It seems that the political competition to claim Africa by the Europeans caused quite a few name changes, so depending on who wrote the references that were read, the country may have been labeled differently.
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Re: Mauritania

Post by joeyv23 » Thu May 19, 2016 3:18 pm

LoneBear wrote:Interesting... in Compton's Pictured Encyclopedia and Fact-Index, Volume 1, 1946, the region shown as Mauritania on Wikipedia was called "French West Africa." Mauritania is on the map as a territory, along with French Sudan, Niger and Algeria. Earlier maps just show the region from Mauritania to Libya as one big desert labeled, "Sahara."

It seems that the political competition to claim Africa by the Europeans caused quite a few name changes, so depending on who wrote the references that were read, the country may have been labeled differently.
I find this to be a very logical explanation, as I do recall French West Africa, and when looking into Mauritania, it occurred to me that what you've detailed here might be the case.
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Re: Mandela Effect

Post by Ilkka » Fri May 20, 2016 12:30 pm

They like to change names for sure. My home town "Nokia" was once called "Pohjois-Pirkkala"(pohjois = northern) in 1927 and in 1938 it took the name of Nokia.

Just a few/several years ago they changed another neighboring towns name from "Vammala" to "Sastamala". It is interesting since "vamma" translates to injury, handicap etc. and "sastamala" is referring to filth/impurity. There are however more worse names for towns and villages in this country :lol:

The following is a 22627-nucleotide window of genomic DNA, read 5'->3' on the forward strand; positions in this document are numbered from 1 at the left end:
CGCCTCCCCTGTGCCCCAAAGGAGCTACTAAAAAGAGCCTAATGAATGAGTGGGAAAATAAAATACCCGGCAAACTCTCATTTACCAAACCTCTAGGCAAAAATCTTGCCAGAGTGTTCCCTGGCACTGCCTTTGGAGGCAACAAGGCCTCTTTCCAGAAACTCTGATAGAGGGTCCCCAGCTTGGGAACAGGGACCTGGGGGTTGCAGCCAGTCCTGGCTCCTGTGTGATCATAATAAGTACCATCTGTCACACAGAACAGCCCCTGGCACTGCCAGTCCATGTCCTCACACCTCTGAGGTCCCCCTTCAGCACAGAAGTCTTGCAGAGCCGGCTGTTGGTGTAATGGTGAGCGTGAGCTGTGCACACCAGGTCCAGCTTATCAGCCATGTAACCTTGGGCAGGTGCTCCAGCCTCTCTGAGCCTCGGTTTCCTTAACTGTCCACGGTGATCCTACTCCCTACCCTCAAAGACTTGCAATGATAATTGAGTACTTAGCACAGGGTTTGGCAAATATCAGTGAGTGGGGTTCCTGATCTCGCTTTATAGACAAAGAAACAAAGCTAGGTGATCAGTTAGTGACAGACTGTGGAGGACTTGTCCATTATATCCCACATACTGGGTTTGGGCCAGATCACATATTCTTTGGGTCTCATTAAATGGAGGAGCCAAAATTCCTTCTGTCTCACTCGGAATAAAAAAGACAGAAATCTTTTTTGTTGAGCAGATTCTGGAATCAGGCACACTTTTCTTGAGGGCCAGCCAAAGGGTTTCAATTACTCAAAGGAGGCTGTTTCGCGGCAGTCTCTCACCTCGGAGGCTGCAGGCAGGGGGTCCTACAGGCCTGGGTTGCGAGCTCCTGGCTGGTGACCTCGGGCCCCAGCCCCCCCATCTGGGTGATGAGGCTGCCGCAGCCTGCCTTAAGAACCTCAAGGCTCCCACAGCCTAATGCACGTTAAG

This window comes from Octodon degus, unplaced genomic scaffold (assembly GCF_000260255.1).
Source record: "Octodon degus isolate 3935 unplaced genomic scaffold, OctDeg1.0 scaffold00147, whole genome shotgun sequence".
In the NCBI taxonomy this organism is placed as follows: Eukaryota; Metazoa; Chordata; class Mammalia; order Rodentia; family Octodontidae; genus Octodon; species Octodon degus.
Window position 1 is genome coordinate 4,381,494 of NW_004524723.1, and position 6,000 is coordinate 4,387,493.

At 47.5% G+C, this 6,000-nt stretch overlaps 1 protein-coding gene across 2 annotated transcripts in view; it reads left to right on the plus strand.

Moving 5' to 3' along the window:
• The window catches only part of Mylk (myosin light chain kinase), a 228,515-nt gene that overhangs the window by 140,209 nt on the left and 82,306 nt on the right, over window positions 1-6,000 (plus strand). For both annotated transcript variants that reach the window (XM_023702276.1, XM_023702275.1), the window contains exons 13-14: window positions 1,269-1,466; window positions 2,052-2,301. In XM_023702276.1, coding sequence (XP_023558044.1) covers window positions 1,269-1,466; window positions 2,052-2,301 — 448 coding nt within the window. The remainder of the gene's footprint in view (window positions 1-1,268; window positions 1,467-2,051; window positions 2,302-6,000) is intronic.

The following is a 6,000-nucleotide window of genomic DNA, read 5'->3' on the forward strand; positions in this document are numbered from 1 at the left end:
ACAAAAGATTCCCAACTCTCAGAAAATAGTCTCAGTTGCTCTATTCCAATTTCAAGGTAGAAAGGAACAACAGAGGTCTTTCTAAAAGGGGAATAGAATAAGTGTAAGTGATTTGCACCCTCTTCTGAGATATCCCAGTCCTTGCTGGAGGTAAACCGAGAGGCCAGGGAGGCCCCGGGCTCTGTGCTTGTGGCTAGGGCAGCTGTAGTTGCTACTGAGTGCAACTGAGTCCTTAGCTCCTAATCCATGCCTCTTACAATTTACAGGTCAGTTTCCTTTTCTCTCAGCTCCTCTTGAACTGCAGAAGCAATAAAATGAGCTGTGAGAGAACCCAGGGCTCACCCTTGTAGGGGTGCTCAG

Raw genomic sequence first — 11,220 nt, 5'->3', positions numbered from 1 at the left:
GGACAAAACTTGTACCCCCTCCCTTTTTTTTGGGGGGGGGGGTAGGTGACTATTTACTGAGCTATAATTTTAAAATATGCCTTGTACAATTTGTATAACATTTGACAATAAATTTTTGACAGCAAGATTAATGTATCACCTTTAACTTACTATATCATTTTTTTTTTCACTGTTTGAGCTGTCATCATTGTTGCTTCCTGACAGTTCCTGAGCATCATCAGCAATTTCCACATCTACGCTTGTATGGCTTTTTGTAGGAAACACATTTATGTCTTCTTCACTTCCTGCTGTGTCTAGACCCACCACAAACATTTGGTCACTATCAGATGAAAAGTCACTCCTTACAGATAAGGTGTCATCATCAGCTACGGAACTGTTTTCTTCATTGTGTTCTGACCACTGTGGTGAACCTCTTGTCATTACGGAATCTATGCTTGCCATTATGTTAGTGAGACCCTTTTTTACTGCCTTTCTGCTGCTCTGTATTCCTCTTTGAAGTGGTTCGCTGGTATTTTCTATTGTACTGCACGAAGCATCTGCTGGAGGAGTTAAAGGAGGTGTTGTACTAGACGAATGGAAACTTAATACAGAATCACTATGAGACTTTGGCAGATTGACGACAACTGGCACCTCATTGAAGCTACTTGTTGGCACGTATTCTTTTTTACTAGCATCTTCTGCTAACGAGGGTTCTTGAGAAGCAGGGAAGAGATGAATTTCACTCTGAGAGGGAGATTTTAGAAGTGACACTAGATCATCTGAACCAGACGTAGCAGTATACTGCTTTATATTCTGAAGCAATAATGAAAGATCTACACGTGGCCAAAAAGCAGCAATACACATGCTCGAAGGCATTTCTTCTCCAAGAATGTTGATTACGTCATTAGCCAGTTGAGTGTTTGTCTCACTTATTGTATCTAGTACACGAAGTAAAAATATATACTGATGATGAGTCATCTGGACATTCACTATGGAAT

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Re: Mandela Effect

Post by LoneBear » Mon Jun 27, 2016 11:52 am

The Mandela Effect came up again during last Saturday's "Science Night," so I ended up doing some more research.

The one I find the most interesting is from Snow White, where the wicked Queen talks to the magic mirror on the wall, which virtually everyone remembers as "Mirror, mirror on the wall, who is the fairest one of all." I had a collection of Disney videotapes that I digitized years ago, so I checked... what she says is, "Magic mirror on the wall..."

While watching it, I became aware of something else... I did not have much of a visual memory record of anything in that film, except for Snow White and a couple of the dwarves (Doc and Dopey). Nor did I remember any other quotes from the film. Of course, I probably saw it back in the 1960s, so pretty deep in long-term memory now.

IMHO, I do not believe the quote changed--it was always, "Magic mirror on the wall," but the misquote of "mirror, mirror" became far more prominent than the actual words on the film. The more something is repeated, the more it gets ingrained in the memory. One time for "magic mirror" and several thousand for "mirror, mirror" -- the former gets forgotten and replaced by the latter. That is how memory works. (Search the net for "mirror, mirror" and compare to the hits for "magic mirror.")